The Disappearance of Alice Creed (18)
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Time Out says
Tue Apr 27 2010Young British screenwriter J Blakeson, co-writer of ‘The Descent: Part Two’ and the director of two well-regarded shorts, shoots his own script for his feature debut and comes up with an intense, surprising three-hander about a kidnapping. There are hints of ‘Sleuth’ in this low-budget affair: the claustrophobic energy, the small cast, the wordplay, the single location and the power games driven by sex and sexuality. The set-up is simple: two men, one ruthless with a hair-trigger temper (Eddie Marsan), one more submissive (Martin Compston), kidnap Alice (Gemma Arterton), the daughter of a businessman, lock her in a derelict flat and threaten to kill her unless a ransom is paid. Bar an early, effective montage of the kidnappers’ preparations and the film’s bloody close, the story unfolds in Alice’s grotty, makeshift cell and concerns itself with the shifting relationships and loyalties of its three protagonists.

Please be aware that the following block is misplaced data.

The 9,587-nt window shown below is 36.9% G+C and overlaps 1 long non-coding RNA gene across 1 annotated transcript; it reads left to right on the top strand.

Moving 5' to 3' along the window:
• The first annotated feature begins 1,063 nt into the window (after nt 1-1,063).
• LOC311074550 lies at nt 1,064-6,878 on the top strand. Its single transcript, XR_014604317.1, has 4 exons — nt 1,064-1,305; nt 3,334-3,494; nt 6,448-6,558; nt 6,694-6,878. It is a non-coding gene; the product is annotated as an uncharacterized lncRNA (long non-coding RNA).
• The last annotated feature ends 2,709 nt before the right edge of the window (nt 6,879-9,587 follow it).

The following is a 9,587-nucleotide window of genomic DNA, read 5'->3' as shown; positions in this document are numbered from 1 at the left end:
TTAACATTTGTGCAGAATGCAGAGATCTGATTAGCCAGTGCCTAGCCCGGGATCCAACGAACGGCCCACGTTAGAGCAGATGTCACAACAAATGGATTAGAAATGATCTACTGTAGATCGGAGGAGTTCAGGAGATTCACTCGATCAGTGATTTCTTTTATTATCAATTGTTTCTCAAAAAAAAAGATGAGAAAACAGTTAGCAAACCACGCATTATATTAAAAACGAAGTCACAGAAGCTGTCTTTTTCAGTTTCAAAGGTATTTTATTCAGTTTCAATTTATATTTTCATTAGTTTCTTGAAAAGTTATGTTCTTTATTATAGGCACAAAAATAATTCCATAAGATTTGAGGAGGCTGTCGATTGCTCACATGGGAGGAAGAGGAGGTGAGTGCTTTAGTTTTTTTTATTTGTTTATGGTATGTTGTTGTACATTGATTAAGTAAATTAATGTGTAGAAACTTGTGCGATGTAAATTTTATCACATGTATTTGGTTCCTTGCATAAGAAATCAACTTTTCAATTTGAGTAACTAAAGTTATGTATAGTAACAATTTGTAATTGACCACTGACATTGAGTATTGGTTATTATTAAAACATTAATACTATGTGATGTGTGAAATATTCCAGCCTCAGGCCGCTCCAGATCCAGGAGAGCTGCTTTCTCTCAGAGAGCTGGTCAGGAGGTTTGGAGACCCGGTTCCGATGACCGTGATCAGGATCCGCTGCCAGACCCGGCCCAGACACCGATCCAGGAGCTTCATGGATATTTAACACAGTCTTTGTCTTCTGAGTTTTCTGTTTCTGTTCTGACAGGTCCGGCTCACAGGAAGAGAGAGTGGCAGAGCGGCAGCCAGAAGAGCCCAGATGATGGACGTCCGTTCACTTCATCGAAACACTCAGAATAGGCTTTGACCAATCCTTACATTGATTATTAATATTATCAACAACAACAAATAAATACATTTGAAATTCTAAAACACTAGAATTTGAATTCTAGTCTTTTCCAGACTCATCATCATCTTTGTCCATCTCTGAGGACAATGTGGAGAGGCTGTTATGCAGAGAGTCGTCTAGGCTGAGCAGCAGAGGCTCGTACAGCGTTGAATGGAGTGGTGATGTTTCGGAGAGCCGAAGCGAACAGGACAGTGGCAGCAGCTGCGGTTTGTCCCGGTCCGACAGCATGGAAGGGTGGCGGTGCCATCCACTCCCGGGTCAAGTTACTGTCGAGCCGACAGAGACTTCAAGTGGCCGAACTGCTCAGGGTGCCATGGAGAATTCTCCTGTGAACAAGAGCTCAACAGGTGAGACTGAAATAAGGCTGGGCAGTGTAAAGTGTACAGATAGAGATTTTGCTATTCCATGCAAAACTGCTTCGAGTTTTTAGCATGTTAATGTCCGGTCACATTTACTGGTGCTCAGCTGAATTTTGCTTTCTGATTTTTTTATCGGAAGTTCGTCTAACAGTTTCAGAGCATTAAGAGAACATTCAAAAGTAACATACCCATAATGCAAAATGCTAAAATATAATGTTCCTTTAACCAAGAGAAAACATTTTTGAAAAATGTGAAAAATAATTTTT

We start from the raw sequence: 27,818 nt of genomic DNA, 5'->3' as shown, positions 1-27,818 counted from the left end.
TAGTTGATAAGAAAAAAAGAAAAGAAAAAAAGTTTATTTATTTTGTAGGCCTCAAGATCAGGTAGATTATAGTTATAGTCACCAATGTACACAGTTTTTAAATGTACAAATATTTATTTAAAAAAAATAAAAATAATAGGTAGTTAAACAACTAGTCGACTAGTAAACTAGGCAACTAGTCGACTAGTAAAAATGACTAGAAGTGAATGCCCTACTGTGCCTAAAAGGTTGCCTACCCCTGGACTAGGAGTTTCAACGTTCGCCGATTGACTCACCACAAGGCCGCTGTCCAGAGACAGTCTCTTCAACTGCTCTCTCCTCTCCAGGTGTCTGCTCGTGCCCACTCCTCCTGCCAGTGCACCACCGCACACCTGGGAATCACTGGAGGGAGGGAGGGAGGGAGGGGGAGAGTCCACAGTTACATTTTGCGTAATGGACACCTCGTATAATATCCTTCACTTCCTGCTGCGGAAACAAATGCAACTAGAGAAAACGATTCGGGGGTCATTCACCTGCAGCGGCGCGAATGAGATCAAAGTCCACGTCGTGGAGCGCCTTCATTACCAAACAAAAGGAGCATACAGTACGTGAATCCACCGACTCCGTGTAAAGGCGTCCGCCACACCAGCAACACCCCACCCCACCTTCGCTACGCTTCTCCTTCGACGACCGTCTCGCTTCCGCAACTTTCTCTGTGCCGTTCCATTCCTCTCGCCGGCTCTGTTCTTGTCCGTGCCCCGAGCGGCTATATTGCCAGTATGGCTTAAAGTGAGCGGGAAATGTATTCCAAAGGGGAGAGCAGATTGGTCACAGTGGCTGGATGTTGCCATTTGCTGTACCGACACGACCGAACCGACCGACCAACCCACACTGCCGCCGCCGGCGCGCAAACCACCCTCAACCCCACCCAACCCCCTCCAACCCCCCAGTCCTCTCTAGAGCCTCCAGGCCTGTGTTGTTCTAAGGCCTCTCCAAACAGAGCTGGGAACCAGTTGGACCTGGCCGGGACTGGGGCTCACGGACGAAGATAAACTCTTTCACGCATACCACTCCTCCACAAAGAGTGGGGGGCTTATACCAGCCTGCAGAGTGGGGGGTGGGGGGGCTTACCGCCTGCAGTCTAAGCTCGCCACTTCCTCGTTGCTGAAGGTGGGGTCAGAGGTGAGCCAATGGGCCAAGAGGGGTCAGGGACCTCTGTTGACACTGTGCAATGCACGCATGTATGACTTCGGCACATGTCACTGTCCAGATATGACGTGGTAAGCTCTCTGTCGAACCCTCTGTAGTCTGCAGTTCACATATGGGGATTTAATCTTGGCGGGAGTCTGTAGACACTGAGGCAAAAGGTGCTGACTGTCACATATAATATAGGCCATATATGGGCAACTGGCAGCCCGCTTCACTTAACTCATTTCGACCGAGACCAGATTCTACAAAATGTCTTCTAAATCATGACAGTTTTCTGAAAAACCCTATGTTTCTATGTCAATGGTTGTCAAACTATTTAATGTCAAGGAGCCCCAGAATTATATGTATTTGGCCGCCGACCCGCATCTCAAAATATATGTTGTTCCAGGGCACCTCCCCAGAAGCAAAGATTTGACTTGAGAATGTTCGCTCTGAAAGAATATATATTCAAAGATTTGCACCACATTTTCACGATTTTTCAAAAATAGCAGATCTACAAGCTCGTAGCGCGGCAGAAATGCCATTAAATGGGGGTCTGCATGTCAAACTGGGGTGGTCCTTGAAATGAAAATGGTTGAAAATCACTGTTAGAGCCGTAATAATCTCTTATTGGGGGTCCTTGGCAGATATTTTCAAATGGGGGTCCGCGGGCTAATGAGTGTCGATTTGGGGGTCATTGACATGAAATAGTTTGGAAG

Some might feel we’re in titillating FHM territory at the sight of Bond girl Arterton tied to a bed and writhing around in her underwear, but all hints of exploitation are thankfully just that. The superior acting from Arterton, Marsan and Compston, combined with Blakeson’s resourceful and focused direction, force through a sometimes awkward plot and rescue the film from a middle section that looks to be heading for a brick wall. The success of the film is in the detail: we watch as hostage and kidnapper negotiate the difficulties of a captive going to the toilet and feel the tension as a bullet refuses to travel round the U-bend. Arterton gives it her all, while Marsan mines a seam of rage familiar from ‘Happy-Go-Lucky’.
Author: Dave Calhoun